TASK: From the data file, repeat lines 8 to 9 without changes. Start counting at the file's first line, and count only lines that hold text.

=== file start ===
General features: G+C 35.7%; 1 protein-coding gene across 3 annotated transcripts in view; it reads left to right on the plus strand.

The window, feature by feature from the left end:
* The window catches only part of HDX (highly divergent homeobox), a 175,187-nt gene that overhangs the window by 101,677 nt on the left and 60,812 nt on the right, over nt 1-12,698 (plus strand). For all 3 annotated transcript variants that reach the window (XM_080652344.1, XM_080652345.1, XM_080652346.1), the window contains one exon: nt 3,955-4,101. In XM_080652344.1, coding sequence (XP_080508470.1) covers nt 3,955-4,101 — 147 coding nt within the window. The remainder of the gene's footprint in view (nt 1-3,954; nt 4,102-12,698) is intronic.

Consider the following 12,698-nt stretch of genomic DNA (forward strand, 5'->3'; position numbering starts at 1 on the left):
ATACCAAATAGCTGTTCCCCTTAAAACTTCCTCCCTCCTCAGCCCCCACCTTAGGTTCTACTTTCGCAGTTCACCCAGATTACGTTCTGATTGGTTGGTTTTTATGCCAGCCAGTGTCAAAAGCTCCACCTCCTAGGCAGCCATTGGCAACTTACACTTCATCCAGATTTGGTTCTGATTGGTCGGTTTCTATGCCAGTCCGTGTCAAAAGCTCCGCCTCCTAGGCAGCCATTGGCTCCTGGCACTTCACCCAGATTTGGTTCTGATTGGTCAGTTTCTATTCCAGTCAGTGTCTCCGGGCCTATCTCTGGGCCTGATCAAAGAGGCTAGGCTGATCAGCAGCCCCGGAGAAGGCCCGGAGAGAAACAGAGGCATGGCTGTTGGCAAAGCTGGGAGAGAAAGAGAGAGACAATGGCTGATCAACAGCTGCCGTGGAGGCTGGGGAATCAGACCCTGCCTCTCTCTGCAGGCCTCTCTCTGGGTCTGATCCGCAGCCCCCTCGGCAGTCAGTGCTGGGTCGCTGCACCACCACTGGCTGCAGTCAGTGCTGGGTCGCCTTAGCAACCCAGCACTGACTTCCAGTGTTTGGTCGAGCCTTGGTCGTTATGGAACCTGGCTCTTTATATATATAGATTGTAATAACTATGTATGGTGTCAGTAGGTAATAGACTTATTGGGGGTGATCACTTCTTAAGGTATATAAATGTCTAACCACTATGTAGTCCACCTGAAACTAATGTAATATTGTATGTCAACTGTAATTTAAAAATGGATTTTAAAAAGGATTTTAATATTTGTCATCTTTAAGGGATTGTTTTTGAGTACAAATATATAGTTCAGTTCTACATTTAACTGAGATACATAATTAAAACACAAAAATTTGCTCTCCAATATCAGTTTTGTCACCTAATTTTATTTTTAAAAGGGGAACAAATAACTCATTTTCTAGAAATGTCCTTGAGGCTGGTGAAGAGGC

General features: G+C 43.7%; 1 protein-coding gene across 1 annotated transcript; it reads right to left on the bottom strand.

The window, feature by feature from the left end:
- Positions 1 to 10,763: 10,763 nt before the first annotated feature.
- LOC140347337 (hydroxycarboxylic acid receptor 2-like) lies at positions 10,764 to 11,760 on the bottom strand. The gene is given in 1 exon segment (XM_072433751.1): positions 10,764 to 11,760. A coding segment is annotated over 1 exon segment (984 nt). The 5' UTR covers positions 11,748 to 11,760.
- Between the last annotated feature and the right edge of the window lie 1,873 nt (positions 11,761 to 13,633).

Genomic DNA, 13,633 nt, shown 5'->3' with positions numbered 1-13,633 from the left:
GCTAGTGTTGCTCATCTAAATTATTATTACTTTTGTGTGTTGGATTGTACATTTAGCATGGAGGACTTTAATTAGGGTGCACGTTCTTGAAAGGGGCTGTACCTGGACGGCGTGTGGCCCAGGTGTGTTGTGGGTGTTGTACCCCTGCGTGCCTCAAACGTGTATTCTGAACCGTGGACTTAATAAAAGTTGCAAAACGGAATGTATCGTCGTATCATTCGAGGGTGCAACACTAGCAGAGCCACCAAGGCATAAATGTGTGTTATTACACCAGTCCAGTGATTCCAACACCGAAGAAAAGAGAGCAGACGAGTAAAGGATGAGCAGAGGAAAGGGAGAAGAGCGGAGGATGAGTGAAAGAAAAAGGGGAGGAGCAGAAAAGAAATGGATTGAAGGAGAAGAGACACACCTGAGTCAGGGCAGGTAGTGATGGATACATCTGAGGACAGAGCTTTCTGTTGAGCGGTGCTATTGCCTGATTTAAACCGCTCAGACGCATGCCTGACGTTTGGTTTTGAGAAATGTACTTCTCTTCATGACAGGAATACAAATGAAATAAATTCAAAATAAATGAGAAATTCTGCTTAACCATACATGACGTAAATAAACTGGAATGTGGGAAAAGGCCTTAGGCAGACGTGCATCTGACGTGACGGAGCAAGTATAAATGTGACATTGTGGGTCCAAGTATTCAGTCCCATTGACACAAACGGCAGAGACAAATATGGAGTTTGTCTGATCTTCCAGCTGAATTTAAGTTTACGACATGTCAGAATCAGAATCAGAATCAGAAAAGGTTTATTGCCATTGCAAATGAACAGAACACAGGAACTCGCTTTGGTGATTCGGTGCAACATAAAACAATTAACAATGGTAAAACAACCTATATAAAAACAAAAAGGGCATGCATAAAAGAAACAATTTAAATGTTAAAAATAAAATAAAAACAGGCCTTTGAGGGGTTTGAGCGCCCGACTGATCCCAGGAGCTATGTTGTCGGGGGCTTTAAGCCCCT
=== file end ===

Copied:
- Positions 1 to 10,763: 10,763 nt before the first annotated feature.
- LOC140347337 (hydroxycarboxylic acid receptor 2-like) lies at positions 10,764 to 11,760 on the bottom strand. The gene is given in 1 exon segment (XM_072433751.1): positions 10,764 to 11,760. A coding segment is annotated over 1 exon segment (984 nt). The 5' UTR covers positions 11,748 to 11,760.